The email templates are extremely basic and mostly text-based. You can add pictures (highly recommended) and you can generically personalize your message with variables. As you create your templates, the software displays hints to improve your message and you can start with pre-built templates as well to get started.
The goal is to make your emails succinct and fairly industry specific. So far I’ve created nearly two dozen salesflows and some 40 templates. There is no reachable limit, but over time you will likely want to make some fairly general templates that you target to hundreds or thousands of contacts. And you will want to make some highly specific templates for niche or highly likely contacts.
Managing your salesflows and templates is easy enough so long as your name them well. The emails do have trackable links, although Google Analytics 4 makes that feature moot.
When you make a Salesflow, you can select various email templates and set them to go X number of days (or hours) apart. Your Salesflow can also have manual email, phone calls, or other steps you want to take. It is recommended that you have at least 8 steps in your Salesflow, as it takes around that many to turn a prospect into a sales.
You can always run the same contact through multiple Salesflows over time.
One glaring quirk of Engage involves when multiple users are using the same Salesflow. In order to see contacts in a step (put in by someone other than yourself), you need to deselect a default filter. This doesn’t sound like a big deal until you’ve done it dozens of times.
There are also some limitations with how you run your Salesflows. Especially when starting out, the number of emails you can send is throttled. This is to avoid potential spamming issues and to ensure email domain trust. Unfortunately, ZoomInfo is not an emailing service like Mailchimp or Constant Contact. Thus, email delivery is not all that great.
You are also limited to how many contacts can reside in a Salesflow at once. This limit is 1,000 for each user. Anything over this threshold is thrown in a “waiting room” where they seem to remain until you manually move them out of there. These contacts do not automatically go to step 1, even when contacts exit the Salesflow and your total number is less than 1,000.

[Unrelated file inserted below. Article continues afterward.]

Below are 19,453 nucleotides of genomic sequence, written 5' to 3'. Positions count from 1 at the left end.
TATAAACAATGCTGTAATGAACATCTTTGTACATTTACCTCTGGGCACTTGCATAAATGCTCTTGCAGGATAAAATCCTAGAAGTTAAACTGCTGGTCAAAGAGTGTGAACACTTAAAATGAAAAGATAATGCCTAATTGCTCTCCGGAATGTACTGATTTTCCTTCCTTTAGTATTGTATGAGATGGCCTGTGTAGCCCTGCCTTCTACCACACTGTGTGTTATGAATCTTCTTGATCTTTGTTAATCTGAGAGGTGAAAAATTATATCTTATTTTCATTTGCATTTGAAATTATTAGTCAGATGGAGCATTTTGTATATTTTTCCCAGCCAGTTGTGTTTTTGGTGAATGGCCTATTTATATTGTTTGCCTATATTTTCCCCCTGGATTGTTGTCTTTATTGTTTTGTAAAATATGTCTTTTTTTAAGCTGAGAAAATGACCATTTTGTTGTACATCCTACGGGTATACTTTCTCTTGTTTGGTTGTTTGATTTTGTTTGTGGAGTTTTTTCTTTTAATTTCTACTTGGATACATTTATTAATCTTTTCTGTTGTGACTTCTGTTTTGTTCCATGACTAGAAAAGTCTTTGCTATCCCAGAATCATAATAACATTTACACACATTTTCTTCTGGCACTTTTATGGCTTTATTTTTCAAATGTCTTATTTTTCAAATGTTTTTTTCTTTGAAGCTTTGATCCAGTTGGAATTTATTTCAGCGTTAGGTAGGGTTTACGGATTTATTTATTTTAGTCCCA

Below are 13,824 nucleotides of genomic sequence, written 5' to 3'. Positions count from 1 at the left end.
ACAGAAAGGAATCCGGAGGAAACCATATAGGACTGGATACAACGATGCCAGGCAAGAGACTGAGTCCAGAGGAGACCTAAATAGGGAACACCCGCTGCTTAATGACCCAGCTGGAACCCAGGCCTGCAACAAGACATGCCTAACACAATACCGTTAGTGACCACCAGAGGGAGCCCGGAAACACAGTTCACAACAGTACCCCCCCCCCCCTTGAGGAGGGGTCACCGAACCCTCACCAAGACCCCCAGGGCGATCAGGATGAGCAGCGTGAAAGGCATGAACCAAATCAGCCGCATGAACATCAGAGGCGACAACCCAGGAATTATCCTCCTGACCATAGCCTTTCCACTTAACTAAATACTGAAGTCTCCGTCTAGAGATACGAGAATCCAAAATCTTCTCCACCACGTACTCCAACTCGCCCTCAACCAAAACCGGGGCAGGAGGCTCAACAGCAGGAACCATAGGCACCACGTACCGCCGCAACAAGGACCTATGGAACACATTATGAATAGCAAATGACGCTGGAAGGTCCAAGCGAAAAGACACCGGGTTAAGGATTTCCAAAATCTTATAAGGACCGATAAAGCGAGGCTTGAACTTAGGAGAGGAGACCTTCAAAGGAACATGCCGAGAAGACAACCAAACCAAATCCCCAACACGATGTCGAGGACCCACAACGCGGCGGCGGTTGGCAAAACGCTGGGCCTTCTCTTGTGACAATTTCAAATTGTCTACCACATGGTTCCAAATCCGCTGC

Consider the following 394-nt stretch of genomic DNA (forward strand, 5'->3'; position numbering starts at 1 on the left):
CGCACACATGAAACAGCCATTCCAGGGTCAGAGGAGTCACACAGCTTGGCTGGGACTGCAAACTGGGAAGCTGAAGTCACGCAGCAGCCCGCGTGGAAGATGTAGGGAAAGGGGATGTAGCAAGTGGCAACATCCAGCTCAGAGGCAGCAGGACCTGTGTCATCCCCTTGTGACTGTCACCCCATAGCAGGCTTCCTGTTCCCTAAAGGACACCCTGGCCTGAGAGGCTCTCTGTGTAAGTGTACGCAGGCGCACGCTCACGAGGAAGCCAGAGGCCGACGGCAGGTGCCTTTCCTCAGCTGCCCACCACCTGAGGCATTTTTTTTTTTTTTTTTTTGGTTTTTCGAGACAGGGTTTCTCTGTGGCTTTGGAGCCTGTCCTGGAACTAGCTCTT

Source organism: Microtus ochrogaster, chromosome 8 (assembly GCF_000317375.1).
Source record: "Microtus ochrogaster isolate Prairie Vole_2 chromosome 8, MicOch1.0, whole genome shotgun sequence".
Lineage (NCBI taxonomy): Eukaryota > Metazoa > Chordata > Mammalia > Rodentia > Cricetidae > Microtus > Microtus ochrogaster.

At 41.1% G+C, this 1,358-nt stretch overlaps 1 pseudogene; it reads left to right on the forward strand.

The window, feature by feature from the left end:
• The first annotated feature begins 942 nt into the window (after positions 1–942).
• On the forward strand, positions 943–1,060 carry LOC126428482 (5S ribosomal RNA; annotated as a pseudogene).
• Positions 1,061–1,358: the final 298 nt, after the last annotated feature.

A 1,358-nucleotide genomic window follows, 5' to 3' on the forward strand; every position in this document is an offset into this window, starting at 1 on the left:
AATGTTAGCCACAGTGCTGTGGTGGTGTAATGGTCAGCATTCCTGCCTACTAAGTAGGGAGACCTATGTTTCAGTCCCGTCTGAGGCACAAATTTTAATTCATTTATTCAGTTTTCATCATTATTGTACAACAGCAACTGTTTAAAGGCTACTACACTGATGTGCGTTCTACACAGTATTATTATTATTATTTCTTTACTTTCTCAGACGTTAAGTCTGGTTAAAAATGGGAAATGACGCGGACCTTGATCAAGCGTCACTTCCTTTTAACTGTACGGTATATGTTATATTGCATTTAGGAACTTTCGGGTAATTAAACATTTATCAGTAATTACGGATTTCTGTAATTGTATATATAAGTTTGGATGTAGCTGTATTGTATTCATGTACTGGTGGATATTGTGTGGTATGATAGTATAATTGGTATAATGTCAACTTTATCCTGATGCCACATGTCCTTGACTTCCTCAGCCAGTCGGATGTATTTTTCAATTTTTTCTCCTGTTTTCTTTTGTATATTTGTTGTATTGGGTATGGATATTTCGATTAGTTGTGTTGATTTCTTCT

The workaround here is to tag these contacts, boot them out of the Salesflow, search for them by tag, and then restart them in the Salesflow.
Some Cons of SalesOS and Engage
The lack of excluding. This is most annoying when dealing with locations and industries. It would be nice to select all of US, but then say NOT Hawaii due to shipping constraints. This would also be useful with NAICS and SIC codes where you want to exclude companies with multiple codes that are irrelevant to your business.
A decent amount of data is outdated or flat out wrong. The company I work for had several “employees” that had never worked here. Erroneous data is common in any database, but the software is pretty expensive…
Expense! I won’t specify how much we spent, but the service is not cheap. You can decide how many credits you want to buy as well as seats (users) and you can always add more later. We purchased a LOT of credits up front, not knowing how we would end up using them, as a way to save money per credit.
The contract is for a year and you get to keep your contact data at the end of it even if you don’t renew. So you can use these contacts later in other systems.
Email delivery, as stated previously, is a definite problem. With many of our Salesflows we try and run several hundred contacts at a time and end up getting a few dozen undeliverables each and every time. This is often after choosing contacts with an accuracy score above 94.
ZoomInfo, both SalesOS and Engage have a lot of usefulness. The ability to quickly find potential companies and contacts related to your business is pretty impressive. The service is useful for a wide range of businesses and industries. It probably helps if your customer bases is pretty wide both geographically and industry-wise. Smaller, niche organizations would probably not recoup the high cost.
They are constantly making improvements. In the 6 months I’ve used it they have already beefed up their filtering capabilities and added some minor features as well. There are a lot of extras you can add on, but it will cost you!
I plan to update this after our year contract is up to get a final review and discuss our return on investment with ZoomInfo.